"J, on Halloween do you want to dress like a fireman?"

"No, a firetruck!"

"How about a policeman?" No. "A football player?" Nope. "A doctor, a monster, a dinosaur?" No, no, and thinking about

"Do you want to be an animal?"

"YES!! I wanna be a animal!" Bingo. I shoulda guessed, a boy after my own heart.

"What kind of animal? A doggie?" Firm no. "A horse?" Uh-uh. "An elephant?" Totally blank look. Then inspiration struck me. "Okay, how about a skunk, or a kitty?"

"Yes! A skunkakitty!!"

"No, J, a skunk or kitty. Which one?"

"A skunkakitty!"

"No, you're not understanding. Do you want to dress like a skunk, or do you want to dress like a kitty?"

(Now talking to me as if I'm the one with limited verbal skills). "Noooo, Mommy, not a skunk or dress like a kitty. A skunk-a-kit-ty." That's right, he sounded it out slowly in case I was still too slow on the uptake.

This morning I tested him to see if this whole idea held up overnight. "Hey, J," I slyly asked. "Tell Daddy what you want to dress as for Halloween." With no hesitation: "I wanna be a skunkakitty!"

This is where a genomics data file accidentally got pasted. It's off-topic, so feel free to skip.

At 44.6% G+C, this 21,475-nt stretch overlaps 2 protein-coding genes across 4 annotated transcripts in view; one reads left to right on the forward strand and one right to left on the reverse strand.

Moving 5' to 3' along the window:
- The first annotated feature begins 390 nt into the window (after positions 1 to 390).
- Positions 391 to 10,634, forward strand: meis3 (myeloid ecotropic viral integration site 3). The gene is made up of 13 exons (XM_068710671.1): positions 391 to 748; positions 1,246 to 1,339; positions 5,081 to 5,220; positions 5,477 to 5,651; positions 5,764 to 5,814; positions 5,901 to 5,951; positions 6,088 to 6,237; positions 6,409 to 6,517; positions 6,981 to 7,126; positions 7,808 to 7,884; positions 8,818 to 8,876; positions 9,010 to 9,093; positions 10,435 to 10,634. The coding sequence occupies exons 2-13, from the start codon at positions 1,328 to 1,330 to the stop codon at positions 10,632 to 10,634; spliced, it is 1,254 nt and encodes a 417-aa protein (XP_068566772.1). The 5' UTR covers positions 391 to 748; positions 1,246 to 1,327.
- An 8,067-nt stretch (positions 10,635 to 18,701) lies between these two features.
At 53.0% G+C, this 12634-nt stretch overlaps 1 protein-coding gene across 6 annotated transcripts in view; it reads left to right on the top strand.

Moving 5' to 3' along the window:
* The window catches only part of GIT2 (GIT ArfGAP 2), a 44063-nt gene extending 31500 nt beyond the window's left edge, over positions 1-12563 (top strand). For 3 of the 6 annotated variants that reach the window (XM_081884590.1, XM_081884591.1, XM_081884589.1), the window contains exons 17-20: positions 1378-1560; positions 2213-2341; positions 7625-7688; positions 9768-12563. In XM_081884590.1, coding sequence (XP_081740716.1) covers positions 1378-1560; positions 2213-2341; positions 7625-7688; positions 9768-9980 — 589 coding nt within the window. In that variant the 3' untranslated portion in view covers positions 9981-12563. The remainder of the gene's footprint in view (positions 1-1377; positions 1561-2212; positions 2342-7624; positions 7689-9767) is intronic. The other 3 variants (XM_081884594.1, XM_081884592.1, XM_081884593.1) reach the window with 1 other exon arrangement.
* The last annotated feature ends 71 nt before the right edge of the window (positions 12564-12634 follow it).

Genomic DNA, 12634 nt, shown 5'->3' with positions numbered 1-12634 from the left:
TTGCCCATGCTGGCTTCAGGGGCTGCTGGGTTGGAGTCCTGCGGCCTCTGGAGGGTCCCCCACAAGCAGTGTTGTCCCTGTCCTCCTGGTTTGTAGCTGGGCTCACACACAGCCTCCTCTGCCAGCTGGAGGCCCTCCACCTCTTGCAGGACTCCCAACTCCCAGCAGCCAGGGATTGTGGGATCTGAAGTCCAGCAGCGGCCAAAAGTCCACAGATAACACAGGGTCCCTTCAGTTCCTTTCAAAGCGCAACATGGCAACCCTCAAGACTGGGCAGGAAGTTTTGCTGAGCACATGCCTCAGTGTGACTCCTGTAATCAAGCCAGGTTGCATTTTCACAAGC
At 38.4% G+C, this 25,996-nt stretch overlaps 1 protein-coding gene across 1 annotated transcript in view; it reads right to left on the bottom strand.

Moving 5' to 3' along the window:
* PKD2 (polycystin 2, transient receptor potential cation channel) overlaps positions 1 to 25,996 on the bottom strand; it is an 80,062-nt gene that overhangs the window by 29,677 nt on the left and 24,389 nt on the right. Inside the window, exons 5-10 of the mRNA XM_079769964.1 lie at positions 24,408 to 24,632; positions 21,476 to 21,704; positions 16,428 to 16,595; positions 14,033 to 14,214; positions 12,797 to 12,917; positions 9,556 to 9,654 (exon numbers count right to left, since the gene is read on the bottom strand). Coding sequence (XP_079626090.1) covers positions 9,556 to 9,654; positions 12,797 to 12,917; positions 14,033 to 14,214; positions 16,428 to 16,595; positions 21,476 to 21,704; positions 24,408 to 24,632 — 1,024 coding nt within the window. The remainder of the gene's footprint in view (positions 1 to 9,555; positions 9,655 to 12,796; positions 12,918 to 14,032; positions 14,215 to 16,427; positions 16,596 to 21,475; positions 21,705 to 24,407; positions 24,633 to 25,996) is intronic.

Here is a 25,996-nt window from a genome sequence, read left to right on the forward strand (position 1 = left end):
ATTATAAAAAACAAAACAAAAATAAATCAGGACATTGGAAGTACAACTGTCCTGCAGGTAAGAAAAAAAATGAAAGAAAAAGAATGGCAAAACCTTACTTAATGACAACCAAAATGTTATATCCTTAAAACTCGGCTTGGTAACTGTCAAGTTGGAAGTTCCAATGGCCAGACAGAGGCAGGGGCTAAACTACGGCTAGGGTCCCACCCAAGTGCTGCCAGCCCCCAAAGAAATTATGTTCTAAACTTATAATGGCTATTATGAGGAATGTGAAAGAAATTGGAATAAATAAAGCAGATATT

Okay, then. If my baby wants to be a skunkakitty, then a skunkakitty it is. If anyone needs to find me this weekend, I'll be at the fabric store.

Monday, October 20, 2008

Decorating ideas - help me out??

I had the embarrassing realization this weekend that we have now lived in our new house for 7 months (!!) and we have not decorated a thing. Well, we did paint one wall of the living room and hang some pictures upstairs, but that's it. I feel kind of bad because at our old house, J's room was decorated from top to bottom. I spent so much time on that room! I had several prints of baby jungle animals that I ordered from an art website 5 months before he was born, and those were my "inspiration" pieces. The walls were painted -- I'm talking horizontal stripes and hand-stencilling. The rug, bedding, and artwork all coordinated well. I even busted out my sewing machine and made a cover-up for a little niche in the wall, complete with velcro tabs and piping.

J's new room? Sad. Just pitiful. Plain white walls, plain baby furniture which is looking more and more babyish the older he gets, no pictures on the walls, no curtains, etc. So my next project is to decorate J's room. Our new house has 3 bedrooms, and right now the 3rd bedroom is the playroom. However because it is the bigger room, we'd like to turn the playroom into J's "Big Boy" bedroom, with new furniture, and some type of decorative theme. It only seems fair that if (when) we have another kid J should get the bigger room, you know with seniority and everything.